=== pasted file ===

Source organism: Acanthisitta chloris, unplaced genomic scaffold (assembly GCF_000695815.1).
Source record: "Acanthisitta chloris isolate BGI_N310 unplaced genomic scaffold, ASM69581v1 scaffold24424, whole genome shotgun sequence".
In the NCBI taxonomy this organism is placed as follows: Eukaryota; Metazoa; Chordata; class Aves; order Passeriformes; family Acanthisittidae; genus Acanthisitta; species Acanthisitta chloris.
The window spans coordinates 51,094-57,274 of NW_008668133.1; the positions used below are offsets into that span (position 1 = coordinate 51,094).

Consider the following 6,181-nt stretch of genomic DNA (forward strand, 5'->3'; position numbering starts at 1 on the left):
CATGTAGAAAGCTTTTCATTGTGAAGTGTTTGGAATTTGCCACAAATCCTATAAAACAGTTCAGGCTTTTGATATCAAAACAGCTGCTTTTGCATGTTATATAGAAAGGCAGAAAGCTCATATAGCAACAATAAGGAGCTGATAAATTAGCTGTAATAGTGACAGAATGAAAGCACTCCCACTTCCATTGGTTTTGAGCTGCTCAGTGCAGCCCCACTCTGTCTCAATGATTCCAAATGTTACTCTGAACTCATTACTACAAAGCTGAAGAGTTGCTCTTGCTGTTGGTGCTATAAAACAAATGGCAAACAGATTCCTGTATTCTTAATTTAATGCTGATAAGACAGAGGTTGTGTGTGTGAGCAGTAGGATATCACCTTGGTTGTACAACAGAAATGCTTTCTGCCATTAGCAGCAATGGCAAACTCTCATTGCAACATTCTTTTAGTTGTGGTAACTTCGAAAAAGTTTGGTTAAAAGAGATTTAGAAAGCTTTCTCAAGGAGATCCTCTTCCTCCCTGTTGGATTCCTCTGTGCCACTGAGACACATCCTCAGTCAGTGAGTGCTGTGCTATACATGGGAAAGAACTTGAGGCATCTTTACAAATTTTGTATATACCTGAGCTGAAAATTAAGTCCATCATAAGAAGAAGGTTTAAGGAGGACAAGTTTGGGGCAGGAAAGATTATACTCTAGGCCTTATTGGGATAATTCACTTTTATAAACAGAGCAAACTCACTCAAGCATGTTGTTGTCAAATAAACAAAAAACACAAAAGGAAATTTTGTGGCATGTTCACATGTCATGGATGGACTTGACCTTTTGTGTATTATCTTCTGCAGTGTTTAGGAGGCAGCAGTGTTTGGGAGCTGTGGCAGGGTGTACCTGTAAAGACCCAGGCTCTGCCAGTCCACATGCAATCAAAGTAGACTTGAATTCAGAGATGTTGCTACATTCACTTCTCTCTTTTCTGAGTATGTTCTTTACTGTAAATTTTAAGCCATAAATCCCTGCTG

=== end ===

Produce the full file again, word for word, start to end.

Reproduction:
Source organism: Acanthisitta chloris, unplaced genomic scaffold (assembly GCF_000695815.1).
Source record: "Acanthisitta chloris isolate BGI_N310 unplaced genomic scaffold, ASM69581v1 scaffold24424, whole genome shotgun sequence".
In the NCBI taxonomy this organism is placed as follows: Eukaryota; Metazoa; Chordata; class Aves; order Passeriformes; family Acanthisittidae; genus Acanthisitta; species Acanthisitta chloris.
The window spans coordinates 51,094-57,274 of NW_008668133.1; the positions used below are offsets into that span (position 1 = coordinate 51,094).

Consider the following 6,181-nt stretch of genomic DNA (forward strand, 5'->3'; position numbering starts at 1 on the left):
CATGTAGAAAGCTTTTCATTGTGAAGTGTTTGGAATTTGCCACAAATCCTATAAAACAGTTCAGGCTTTTGATATCAAAACAGCTGCTTTTGCATGTTATATAGAAAGGCAGAAAGCTCATATAGCAACAATAAGGAGCTGATAAATTAGCTGTAATAGTGACAGAATGAAAGCACTCCCACTTCCATTGGTTTTGAGCTGCTCAGTGCAGCCCCACTCTGTCTCAATGATTCCAAATGTTACTCTGAACTCATTACTACAAAGCTGAAGAGTTGCTCTTGCTGTTGGTGCTATAAAACAAATGGCAAACAGATTCCTGTATTCTTAATTTAATGCTGATAAGACAGAGGTTGTGTGTGTGAGCAGTAGGATATCACCTTGGTTGTACAACAGAAATGCTTTCTGCCATTAGCAGCAATGGCAAACTCTCATTGCAACATTCTTTTAGTTGTGGTAACTTCGAAAAAGTTTGGTTAAAAGAGATTTAGAAAGCTTTCTCAAGGAGATCCTCTTCCTCCCTGTTGGATTCCTCTGTGCCACTGAGACACATCCTCAGTCAGTGAGTGCTGTGCTATACATGGGAAAGAACTTGAGGCATCTTTACAAATTTTGTATATACCTGAGCTGAAAATTAAGTCCATCATAAGAAGAAGGTTTAAGGAGGACAAGTTTGGGGCAGGAAAGATTATACTCTAGGCCTTATTGGGATAATTCACTTTTATAAACAGAGCAAACTCACTCAAGCATGTTGTTGTCAAATAAACAAAAAACACAAAAGGAAATTTTGTGGCATGTTCACATGTCATGGATGGACTTGACCTTTTGTGTATTATCTTCTGCAGTGTTTAGGAGGCAGCAGTGTTTGGGAGCTGTGGCAGGGTGTACCTGTAAAGACCCAGGCTCTGCCAGTCCACATGCAATCAAAGTAGACTTGAATTCAGAGATGTTGCTACATTCACTTCTCTCTTTTCTGAGTATGTTCTTTACTGTAAATTTTAAGCCATAAATCCCTGCTG